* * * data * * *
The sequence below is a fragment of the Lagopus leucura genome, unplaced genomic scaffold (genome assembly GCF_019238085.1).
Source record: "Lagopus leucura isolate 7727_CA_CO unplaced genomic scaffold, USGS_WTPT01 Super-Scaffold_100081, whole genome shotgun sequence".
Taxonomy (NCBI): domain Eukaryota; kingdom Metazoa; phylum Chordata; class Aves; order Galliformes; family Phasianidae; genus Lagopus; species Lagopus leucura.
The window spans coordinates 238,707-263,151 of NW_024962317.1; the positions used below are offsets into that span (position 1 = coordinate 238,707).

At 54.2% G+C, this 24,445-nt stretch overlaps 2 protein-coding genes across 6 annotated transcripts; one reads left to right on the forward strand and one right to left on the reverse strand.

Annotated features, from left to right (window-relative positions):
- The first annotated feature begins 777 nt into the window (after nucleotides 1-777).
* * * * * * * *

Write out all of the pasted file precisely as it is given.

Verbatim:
The sequence below is a fragment of the Lagopus leucura genome, unplaced genomic scaffold (genome assembly GCF_019238085.1).
Source record: "Lagopus leucura isolate 7727_CA_CO unplaced genomic scaffold, USGS_WTPT01 Super-Scaffold_100081, whole genome shotgun sequence".
Taxonomy (NCBI): domain Eukaryota; kingdom Metazoa; phylum Chordata; class Aves; order Galliformes; family Phasianidae; genus Lagopus; species Lagopus leucura.
The window spans coordinates 238,707-263,151 of NW_024962317.1; the positions used below are offsets into that span (position 1 = coordinate 238,707).

At 54.2% G+C, this 24,445-nt stretch overlaps 2 protein-coding genes across 6 annotated transcripts; one reads left to right on the forward strand and one right to left on the reverse strand.

Annotated features, from left to right (window-relative positions):
- The first annotated feature begins 777 nt into the window (after nucleotides 1-777).